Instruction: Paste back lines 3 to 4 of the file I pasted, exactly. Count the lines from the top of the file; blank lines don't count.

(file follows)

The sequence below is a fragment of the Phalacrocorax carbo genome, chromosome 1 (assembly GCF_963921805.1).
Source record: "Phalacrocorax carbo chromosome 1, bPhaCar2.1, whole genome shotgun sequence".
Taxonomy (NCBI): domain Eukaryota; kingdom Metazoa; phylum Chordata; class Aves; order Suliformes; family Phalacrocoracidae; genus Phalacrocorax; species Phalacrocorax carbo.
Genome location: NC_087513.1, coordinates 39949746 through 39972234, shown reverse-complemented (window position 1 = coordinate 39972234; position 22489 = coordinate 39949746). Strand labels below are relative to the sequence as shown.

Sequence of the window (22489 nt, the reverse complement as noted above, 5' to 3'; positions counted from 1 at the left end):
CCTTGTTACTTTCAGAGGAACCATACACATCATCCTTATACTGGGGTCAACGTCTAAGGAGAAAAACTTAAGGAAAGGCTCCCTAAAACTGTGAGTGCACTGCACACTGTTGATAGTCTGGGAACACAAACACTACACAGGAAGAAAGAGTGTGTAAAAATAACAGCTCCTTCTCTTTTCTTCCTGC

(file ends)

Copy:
Taxonomy (NCBI): domain Eukaryota; kingdom Metazoa; phylum Chordata; class Aves; order Suliformes; family Phalacrocoracidae; genus Phalacrocorax; species Phalacrocorax carbo.
Genome location: NC_087513.1, coordinates 39949746 through 39972234, shown reverse-complemented (window position 1 = coordinate 39972234; position 22489 = coordinate 39949746). Strand labels below are relative to the sequence as shown.